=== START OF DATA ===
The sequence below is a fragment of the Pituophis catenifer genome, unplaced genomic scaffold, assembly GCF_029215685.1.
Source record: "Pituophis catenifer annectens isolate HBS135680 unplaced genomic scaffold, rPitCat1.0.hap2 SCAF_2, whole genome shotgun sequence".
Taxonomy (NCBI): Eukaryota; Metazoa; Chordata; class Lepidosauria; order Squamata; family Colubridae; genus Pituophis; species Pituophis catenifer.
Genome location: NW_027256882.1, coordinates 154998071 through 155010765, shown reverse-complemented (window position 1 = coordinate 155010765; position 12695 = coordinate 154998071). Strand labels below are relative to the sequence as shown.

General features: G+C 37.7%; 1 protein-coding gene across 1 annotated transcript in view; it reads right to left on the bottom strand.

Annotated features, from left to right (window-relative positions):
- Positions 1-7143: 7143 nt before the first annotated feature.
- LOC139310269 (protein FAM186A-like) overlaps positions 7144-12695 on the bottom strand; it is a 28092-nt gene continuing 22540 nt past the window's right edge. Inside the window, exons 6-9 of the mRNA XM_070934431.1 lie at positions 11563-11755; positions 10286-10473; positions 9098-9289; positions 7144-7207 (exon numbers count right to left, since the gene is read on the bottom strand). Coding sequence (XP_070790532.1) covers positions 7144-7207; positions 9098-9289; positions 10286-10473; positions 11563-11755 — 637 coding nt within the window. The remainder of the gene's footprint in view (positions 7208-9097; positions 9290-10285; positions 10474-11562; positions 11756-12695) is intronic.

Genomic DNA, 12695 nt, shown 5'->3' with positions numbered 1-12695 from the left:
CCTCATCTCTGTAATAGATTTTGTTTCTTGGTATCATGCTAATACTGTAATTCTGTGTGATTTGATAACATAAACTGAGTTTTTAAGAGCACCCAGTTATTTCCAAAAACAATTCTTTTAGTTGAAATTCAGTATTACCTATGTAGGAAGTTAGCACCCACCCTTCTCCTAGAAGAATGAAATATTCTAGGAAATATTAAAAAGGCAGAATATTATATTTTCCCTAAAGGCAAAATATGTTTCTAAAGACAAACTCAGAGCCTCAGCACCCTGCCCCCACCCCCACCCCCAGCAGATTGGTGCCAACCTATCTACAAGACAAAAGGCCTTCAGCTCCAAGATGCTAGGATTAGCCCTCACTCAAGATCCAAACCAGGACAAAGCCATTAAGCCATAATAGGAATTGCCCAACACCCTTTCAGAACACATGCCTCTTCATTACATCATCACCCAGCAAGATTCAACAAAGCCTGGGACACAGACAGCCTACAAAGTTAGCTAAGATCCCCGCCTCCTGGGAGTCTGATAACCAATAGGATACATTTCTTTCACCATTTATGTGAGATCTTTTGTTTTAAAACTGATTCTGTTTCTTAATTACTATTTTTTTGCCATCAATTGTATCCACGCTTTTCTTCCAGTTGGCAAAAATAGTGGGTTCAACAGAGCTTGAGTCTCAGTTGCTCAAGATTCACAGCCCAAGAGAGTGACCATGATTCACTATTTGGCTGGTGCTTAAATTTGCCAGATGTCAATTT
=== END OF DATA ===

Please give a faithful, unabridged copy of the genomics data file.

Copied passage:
The sequence below is a fragment of the Pituophis catenifer genome, unplaced genomic scaffold, assembly GCF_029215685.1.
Source record: "Pituophis catenifer annectens isolate HBS135680 unplaced genomic scaffold, rPitCat1.0.hap2 SCAF_2, whole genome shotgun sequence".
Taxonomy (NCBI): Eukaryota; Metazoa; Chordata; class Lepidosauria; order Squamata; family Colubridae; genus Pituophis; species Pituophis catenifer.
Genome location: NW_027256882.1, coordinates 154998071 through 155010765, shown reverse-complemented (window position 1 = coordinate 155010765; position 12695 = coordinate 154998071). Strand labels below are relative to the sequence as shown.

General features: G+C 37.7%; 1 protein-coding gene across 1 annotated transcript in view; it reads right to left on the bottom strand.

Annotated features, from left to right (window-relative positions):
- Positions 1-7143: 7143 nt before the first annotated feature.
- LOC139310269 (protein FAM186A-like) overlaps positions 7144-12695 on the bottom strand; it is a 28092-nt gene continuing 22540 nt past the window's right edge. Inside the window, exons 6-9 of the mRNA XM_070934431.1 lie at positions 11563-11755; positions 10286-10473; positions 9098-9289; positions 7144-7207 (exon numbers count right to left, since the gene is read on the bottom strand). Coding sequence (XP_070790532.1) covers positions 7144-7207; positions 9098-9289; positions 10286-10473; positions 11563-11755 — 637 coding nt within the window. The remainder of the gene's footprint in view (positions 7208-9097; positions 9290-10285; positions 10474-11562; positions 11756-12695) is intronic.

Genomic DNA, 12695 nt, shown 5'->3' with positions numbered 1-12695 from the left:
CCTCATCTCTGTAATAGATTTTGTTTCTTGGTATCATGCTAATACTGTAATTCTGTGTGATTTGATAACATAAACTGAGTTTTTAAGAGCACCCAGTTATTTCCAAAAACAATTCTTTTAGTTGAAATTCAGTATTACCTATGTAGGAAGTTAGCACCCACCCTTCTCCTAGAAGAATGAAATATTCTAGGAAATATTAAAAAGGCAGAATATTATATTTTCCCTAAAGGCAAAATATGTTTCTAAAGACAAACTCAGAGCCTCAGCACCCTGCCCCCACCCCCACCCCCAGCAGATTGGTGCCAACCTATCTACAAGACAAAAGGCCTTCAGCTCCAAGATGCTAGGATTAGCCCTCACTCAAGATCCAAACCAGGACAAAGCCATTAAGCCATAATAGGAATTGCCCAACACCCTTTCAGAACACATGCCTCTTCATTACATCATCACCCAGCAAGATTCAACAAAGCCTGGGACACAGACAGCCTACAAAGTTAGCTAAGATCCCCGCCTCCTGGGAGTCTGATAACCAATAGGATACATTTCTTTCACCATTTATGTGAGATCTTTTGTTTTAAAACTGATTCTGTTTCTTAATTACTATTTTTTTGCCATCAATTGTATCCACGCTTTTCTTCCAGTTGGCAAAAATAGTGGGTTCAACAGAGCTTGAGTCTCAGTTGCTCAAGATTCACAGCCCAAGAGAGTGACCATGATTCACTATTTGGCTGGTGCTTAAATTTGCCAGATGTCAATTT